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How Saudi Arabia’s shift to cleaner fuels will benefit public health and improve air quality

RIYADH: In an era of increasing environmental awareness, Saudi Arabia is well on its way to balancing its carbon footprint by combating air pollution and reducing toxic emissions caused by the transport sector.

The Kingdom took a major step forward in sustainable practices last month when the Ministry of Energy announced the introduction of Euro 5-standard diesel and gasoline to the domestic market as cleaner alternatives to current fuel products.

The move demonstrated Saudi Arabia’s commitment to fostering a greener future and improving air quality in the Kingdom.

The Saudi Ministry of Energy announced the introduction of Euro 5 standard diesel and gasoline to the domestic market as cleaner alternatives to current fuel products. (AN file photo)

Its objective, in line with the eco-friendly goals of Vision 2030, is to lower carbon emissions by 278 million tonnes annually by the end of the decade, paving the way to reach net zero emissions by 2060.

“This is the biggest encouraging news for clean energy adoption,” Abdulaziz Almizani, head of sustainability in renewable energy and the circular economy at the Royal Commission for Riyadh City, told Arab News.

Burning just one gallon (3.8 liters) of gasoline produces 8,887 grams of carbon dioxide, while one gallon of diesel emits 10,180 grams of carbon dioxide, according to the US Environmental Protection Agency. The launch of Euro 5 in Saudi Arabia is expected to result in a major reduction in air pollution.

The Kingdom has already embraced sustainable aviation fuel. By expanding its use of cleaner fuels to other modes of transport, Saudi Arabia is taking a proactive role in addressing global climate concerns.

With around 15 million registered cars on its roads, the transition to cleaner fuels will offer significant benefits to the environment and public health.

Air pollution can cause a variety of health issues including strokes, ischemic heart disease and lung cancer, according to the World Health Organization. Clean fuels contain less sulfur, reducing major contributors to air pollution such as sulfur dioxide and nitrogen oxide.

By adopting cleaner fuels, the country aims to enhance air quality, protect public health, and promote sustainable living for generations to come.


• Inhaling small amounts of gasoline and diesel vapor can cause nose irritation, respiratory problems and dizziness, according to the Virginia Department of Health.

• Euro 5 produces 50 times less carbon discharge than regular gasoline and diesel.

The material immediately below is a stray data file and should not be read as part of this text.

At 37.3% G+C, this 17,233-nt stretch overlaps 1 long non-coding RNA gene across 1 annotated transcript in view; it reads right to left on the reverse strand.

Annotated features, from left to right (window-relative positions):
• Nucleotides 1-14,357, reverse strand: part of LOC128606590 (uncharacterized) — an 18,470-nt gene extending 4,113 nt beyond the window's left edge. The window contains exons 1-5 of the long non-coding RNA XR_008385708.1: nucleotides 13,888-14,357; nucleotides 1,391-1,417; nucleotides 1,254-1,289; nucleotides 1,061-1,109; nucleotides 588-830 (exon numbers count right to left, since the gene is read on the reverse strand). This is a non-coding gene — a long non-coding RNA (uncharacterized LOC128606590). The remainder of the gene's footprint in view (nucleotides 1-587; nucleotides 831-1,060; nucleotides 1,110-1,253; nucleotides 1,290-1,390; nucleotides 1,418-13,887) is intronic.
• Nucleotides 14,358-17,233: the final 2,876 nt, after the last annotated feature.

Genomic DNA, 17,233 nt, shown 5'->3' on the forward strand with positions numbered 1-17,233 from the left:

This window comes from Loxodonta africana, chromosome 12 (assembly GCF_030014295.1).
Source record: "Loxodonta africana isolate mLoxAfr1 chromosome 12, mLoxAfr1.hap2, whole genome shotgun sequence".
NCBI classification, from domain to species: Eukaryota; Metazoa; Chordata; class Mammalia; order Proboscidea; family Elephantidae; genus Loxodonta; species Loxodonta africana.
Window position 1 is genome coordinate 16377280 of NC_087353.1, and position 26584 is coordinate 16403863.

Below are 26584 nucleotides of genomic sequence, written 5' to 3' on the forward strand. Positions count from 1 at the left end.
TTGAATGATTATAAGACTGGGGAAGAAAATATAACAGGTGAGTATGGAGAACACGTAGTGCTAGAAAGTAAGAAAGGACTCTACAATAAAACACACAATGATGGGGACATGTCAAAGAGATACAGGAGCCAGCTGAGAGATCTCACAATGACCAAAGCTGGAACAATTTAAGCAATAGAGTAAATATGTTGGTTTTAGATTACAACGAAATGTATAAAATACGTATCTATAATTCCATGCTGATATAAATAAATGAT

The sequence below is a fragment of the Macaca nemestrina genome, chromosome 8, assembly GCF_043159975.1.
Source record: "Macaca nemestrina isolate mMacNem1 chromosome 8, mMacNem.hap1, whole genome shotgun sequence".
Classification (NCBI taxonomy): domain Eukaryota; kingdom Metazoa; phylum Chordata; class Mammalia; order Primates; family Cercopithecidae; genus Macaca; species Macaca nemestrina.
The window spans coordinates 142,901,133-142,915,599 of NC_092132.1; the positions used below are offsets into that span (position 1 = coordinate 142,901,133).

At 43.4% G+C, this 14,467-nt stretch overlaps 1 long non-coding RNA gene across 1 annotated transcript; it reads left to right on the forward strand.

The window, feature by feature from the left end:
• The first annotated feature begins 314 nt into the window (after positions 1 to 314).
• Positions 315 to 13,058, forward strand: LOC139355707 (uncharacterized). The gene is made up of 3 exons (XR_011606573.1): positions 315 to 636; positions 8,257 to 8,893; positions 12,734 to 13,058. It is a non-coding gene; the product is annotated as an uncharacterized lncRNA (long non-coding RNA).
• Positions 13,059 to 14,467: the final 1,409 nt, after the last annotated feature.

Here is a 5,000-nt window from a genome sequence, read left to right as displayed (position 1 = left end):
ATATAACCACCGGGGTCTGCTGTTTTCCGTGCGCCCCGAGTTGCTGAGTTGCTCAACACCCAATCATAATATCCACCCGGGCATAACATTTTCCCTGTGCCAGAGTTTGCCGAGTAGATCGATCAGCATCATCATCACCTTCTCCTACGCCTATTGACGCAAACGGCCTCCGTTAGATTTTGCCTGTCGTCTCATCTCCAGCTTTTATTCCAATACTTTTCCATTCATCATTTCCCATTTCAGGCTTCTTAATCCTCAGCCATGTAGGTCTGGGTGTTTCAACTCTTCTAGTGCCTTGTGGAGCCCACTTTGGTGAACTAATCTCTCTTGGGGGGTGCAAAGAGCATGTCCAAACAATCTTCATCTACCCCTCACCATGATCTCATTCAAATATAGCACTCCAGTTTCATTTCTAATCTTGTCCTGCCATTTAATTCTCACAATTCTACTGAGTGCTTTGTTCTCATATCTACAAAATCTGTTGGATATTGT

• Saudi Arabia aims to establish OXAGON, a 100% sustainable industrial city with zero emissions.

This move also demonstrates Saudi Arabia’s commitment to meeting its obligations under international climate pacts such as the Paris Agreement.

Additionally, the Kingdom’s move toward clean fuels has the potential to reshape the global energy landscape.

As one of the world’s largest oil producers, Saudi Arabia’s commitment to cleaner fuels sends a strong message to other oil-producing nations that they can adapt and embrace sustainable practices.

Saudi Arabia is striving to become one of the world’s largest producers of clean energy, including green hydrogen, solar, wind and nuclear power. (MOE photo)

By providing this inspiration, the Kingdom is helping to accelerate the global transition to a low-carbon economy, while supporting environmentally sustainable development.

Although the launch of clean gasoline and diesel is an important milestone, Saudi Arabia is taking a gradual approach to its transition to fully renewable sources of energy.

In an interview last month with the quarterly bulletin of the Saudi Association for Energy Economics, Saudi Arabia’s Energy Minister Prince Abdulaziz bin Salman said the need for fossil fuels is unlikely to decrease any time soon.

Despite this, Saudi Arabia is striving to become one of the world’s largest producers of clean energy, including green hydrogen, solar, wind and nuclear power.

NEOM, the futuristic smart city currently under construction in the Kingdom’s northwest, will soon host the world’s largest green hydrogen plant.

Also planned for NEOM is OXAGON, a zero-emissions industrial smart city, which will be powered by 100 percent renewable energy. The city will include a research facility focused on environmental sustainability issues.

Along with the government’s commitment to neutralize carbon concentration in the air and promote clean energy, Saudi Arabia is also at the forefront of providing education and raising awareness of current environmental problems.

“We have to start with ourselves, us as sustainability leaders,” said Almizani, stressing the importance of starting local and thinking global.

“I should raise awareness in my family and among relatives in the beginning; then the public will recognize the adaptation from my family and network circle. I can also talk about it through the media and newspapers.”

Saudi Arabia has launched several projects aimed at creating greater environmental awareness, particularly among young people.

Last year, the King Abdulaziz Royal Reserve implemented the “School Reserve” initiative in five educational complexes, with the aim of motivating more than 500 students to volunteer for environmental awareness programs.

Beyond Saudi Arabia’s borders, the Middle East Green Initiative, launched in 2021, aims to combat the effects of climate change in the entire region.

Some of its projects include the planting of 50 billion trees across the Middle East and supporting plans to eliminate 670 tonnes of carbon dioxide-equivalent emissions.

In doing so, Saudi Arabia is contributing to the global effort to combat climate change, protect the environment, and position itself as a future leader in the renewable energy sector.


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